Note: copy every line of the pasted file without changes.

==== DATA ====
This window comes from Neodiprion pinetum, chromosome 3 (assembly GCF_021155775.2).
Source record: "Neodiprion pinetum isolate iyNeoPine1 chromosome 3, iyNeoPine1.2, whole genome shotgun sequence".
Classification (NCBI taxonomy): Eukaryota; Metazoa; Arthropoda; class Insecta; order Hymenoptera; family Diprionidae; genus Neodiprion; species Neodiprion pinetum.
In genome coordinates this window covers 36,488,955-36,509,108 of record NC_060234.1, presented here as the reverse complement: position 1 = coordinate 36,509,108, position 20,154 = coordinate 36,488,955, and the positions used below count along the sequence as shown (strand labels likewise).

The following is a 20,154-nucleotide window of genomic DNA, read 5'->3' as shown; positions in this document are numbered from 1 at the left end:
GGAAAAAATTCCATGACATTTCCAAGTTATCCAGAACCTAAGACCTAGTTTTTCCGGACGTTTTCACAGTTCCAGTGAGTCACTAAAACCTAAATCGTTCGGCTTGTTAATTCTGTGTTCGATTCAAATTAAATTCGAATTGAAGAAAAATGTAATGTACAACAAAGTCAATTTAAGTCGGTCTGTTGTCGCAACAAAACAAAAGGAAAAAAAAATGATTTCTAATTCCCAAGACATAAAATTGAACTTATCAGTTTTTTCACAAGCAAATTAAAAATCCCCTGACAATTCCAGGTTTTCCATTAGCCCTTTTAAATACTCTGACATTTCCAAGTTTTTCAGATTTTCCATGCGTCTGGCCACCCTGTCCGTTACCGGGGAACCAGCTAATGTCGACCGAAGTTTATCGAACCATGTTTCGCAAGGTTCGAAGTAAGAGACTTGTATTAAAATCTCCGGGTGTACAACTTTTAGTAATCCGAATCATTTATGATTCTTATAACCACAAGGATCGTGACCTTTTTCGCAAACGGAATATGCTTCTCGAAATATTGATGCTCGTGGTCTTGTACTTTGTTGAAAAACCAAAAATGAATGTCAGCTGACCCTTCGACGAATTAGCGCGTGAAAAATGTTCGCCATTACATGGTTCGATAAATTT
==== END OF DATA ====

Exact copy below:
This window comes from Neodiprion pinetum, chromosome 3 (assembly GCF_021155775.2).
Source record: "Neodiprion pinetum isolate iyNeoPine1 chromosome 3, iyNeoPine1.2, whole genome shotgun sequence".
Classification (NCBI taxonomy): Eukaryota; Metazoa; Arthropoda; class Insecta; order Hymenoptera; family Diprionidae; genus Neodiprion; species Neodiprion pinetum.
In genome coordinates this window covers 36,488,955-36,509,108 of record NC_060234.1, presented here as the reverse complement: position 1 = coordinate 36,509,108, position 20,154 = coordinate 36,488,955, and the positions used below count along the sequence as shown (strand labels likewise).

The following is a 20,154-nucleotide window of genomic DNA, read 5'->3' as shown; positions in this document are numbered from 1 at the left end:
GGAAAAAATTCCATGACATTTCCAAGTTATCCAGAACCTAAGACCTAGTTTTTCCGGACGTTTTCACAGTTCCAGTGAGTCACTAAAACCTAAATCGTTCGGCTTGTTAATTCTGTGTTCGATTCAAATTAAATTCGAATTGAAGAAAAATGTAATGTACAACAAAGTCAATTTAAGTCGGTCTGTTGTCGCAACAAAACAAAAGGAAAAAAAAATGATTTCTAATTCCCAAGACATAAAATTGAACTTATCAGTTTTTTCACAAGCAAATTAAAAATCCCCTGACAATTCCAGGTTTTCCATTAGCCCTTTTAAATACTCTGACATTTCCAAGTTTTTCAGATTTTCCATGCGTCTGGCCACCCTGTCCGTTACCGGGGAACCAGCTAATGTCGACCGAAGTTTATCGAACCATGTTTCGCAAGGTTCGAAGTAAGAGACTTGTATTAAAATCTCCGGGTGTACAACTTTTAGTAATCCGAATCATTTATGATTCTTATAACCACAAGGATCGTGACCTTTTTCGCAAACGGAATATGCTTCTCGAAATATTGATGCTCGTGGTCTTGTACTTTGTTGAAAAACCAAAAATGAATGTCAGCTGACCCTTCGACGAATTAGCGCGTGAAAAATGTTCGCCATTACATGGTTCGATAAATTT